Long Short-Term Memory Network for Time Series Forecasting

Long Short-Term Memory Network for Time Series Forecasting

Introduction

        To understand the terms frequently used in the context of Machine Learning in a simple way, read my post: Machine Learning Basics.
        In practice, basic Recurrent Neural Networks (RNNs) do not seem to be able to learn long-term dependencies. Long Short Term Memory(LSTM) networks are a special kind of RNN, capable of learning long-term dependencies. They were introduced by Hochreiter & Schmidhuber in 1997. LSTMs are explicitly designed to avoid the long-term dependency problem. Remembering information for long periods of time is their default behavior. So LSTM networks are ideal for time series forecasting.
        There are many tutorials online that give a theoretical overview of LSTM and its usage. However in this post I will focus on the programmatic implementation of LSTM using Python libraries.

What is Time Series Forecasting?

        When we have historical data about anything for example Weather Data or Financial Data or Sales Data or any other data, this data can be used to forecast the future data so that we can have a fair idea of what to expect in the future. This is commonly referred to as Time Series Forecasting or Time Series Prediction.

        In this tutorial we will develop a LSTM forecast model for a one-step univariate time series forecasting problem using Python libraries like Keras, scikit-learn, TensorFlow and pandas.

Requirements to Run the Application

  1. Anaconda.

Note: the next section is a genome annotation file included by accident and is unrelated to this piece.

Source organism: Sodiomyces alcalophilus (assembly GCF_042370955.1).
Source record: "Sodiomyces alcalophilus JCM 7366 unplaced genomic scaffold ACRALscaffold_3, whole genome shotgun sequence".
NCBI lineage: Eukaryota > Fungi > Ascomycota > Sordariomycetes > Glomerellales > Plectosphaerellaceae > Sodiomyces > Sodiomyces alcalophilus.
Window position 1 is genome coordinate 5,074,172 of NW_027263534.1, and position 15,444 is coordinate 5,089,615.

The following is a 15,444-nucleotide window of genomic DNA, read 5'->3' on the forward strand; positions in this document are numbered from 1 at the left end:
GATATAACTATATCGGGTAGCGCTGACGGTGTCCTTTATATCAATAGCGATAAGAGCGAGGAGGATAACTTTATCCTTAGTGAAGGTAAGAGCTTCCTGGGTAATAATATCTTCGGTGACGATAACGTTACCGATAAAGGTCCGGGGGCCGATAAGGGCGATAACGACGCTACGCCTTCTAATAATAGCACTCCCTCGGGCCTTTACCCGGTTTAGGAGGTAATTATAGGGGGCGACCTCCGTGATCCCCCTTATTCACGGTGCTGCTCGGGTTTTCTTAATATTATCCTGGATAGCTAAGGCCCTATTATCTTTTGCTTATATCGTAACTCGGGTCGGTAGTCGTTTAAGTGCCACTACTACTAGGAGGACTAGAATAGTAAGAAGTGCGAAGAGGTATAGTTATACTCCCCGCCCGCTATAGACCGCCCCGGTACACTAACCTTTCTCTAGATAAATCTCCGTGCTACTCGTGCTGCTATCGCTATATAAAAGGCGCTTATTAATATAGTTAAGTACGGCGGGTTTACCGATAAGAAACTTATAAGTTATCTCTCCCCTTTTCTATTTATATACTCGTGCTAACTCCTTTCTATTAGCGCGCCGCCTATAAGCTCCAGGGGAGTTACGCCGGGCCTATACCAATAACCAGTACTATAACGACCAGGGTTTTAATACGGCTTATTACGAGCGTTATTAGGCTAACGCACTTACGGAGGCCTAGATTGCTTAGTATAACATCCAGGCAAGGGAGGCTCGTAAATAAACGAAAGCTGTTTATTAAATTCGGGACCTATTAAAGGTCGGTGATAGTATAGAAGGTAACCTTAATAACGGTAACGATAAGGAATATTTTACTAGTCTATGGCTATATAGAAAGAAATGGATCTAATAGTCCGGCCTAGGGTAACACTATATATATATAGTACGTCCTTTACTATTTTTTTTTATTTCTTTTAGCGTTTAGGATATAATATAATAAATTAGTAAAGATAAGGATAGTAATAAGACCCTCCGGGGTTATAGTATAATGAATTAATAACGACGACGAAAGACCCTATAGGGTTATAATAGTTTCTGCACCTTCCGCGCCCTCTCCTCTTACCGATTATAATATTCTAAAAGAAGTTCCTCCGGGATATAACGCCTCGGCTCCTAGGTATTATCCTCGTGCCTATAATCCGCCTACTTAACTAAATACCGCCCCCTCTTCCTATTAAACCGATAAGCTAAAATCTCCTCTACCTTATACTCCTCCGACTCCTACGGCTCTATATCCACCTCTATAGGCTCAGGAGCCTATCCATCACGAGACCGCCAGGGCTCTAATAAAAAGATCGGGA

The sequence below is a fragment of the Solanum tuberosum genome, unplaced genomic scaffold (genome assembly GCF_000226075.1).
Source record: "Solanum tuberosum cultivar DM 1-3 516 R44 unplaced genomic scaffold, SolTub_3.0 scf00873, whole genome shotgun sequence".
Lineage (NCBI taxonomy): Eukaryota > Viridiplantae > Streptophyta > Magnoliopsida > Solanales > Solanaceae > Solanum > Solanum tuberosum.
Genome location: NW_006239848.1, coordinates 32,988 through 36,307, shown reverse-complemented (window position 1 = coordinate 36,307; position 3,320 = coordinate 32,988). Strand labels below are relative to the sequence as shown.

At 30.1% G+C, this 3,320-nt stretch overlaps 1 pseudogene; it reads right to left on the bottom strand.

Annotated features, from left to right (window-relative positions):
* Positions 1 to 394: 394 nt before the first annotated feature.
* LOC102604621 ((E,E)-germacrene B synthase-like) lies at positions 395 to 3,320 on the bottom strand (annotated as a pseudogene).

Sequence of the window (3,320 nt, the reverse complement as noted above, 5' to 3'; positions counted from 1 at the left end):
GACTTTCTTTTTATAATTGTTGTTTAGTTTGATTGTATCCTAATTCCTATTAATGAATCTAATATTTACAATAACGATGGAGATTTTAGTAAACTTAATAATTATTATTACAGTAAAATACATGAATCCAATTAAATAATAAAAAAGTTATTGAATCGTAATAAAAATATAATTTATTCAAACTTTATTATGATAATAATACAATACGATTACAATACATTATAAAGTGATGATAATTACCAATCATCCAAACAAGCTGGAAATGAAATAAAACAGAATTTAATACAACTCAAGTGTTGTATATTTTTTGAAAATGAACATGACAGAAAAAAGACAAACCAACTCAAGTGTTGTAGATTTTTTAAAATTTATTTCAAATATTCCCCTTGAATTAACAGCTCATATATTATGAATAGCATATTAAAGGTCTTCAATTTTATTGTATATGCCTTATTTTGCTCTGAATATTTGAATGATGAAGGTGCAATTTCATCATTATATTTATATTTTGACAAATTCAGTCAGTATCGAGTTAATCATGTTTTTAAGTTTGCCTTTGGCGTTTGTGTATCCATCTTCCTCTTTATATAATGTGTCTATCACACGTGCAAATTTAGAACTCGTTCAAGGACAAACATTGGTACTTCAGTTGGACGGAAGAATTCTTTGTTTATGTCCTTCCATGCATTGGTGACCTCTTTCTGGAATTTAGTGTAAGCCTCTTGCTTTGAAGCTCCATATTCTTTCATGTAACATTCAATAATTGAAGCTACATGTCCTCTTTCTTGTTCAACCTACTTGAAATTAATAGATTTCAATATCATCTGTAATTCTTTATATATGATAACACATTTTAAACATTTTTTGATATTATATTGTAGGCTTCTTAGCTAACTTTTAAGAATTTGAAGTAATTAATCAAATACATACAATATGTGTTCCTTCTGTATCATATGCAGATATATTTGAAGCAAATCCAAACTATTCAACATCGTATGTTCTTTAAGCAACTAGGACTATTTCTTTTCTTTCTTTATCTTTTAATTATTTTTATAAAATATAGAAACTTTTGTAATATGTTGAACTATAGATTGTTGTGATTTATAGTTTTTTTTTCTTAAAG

2. Machine Learning Environment.
  3. Intellij IDE with Python Community Edition Plugin.
 Anaconda bundles up Python installation and the most widely used Python libraries for your machine.  If Anaconda is not installed, then Python needs to be installed separately and the individual Python libraries need to be downloaded using the pip install command which would be very time consuming. Hence Anaconda should be setup on your machine. To setup and verify if Anaconda is installed, please refer to my post on: Anaconda Setup.
Machine Learning Environment should be setup in your machine. To setup Machine Learning Environment, please refer to my post on: ML Environment Setup.

Step 1: The Dataset

The dataset I have used gives the monthly count of the number of people using public transport in a major city between 2014 and 2016 in Thousands. The dataset is available in GitHub. There are 36 records in the dataset. Please do not use Microsoft Excel to open this file as it does not interpret the Month column correctly. To view or edit this dataset please use a text editor like Notepad or Sublime Text or Notepad++.

Step 2: Create the file: lstm.py

In lstm.py, we will be loading the dataset, building the LSTM network model and perform the time series forecasting using the model.

Here is lstm.py:
from pandas import DataFrame
from pandas import Series
from pandas import concat
from pandas import read_csv
from pandas import datetime
from sklearn.metrics import mean_squared_error
from sklearn.preprocessing import MinMaxScaler
from keras.models import Sequential
from keras.layers import Dense
from keras.layers import LSTM
from math import sqrt
from matplotlib import pyplot
import numpy

# Frame the data sequence as a supervised learning problem
def timeseries_to_supervised_learning(data, lag=1):
    df = DataFrame(data)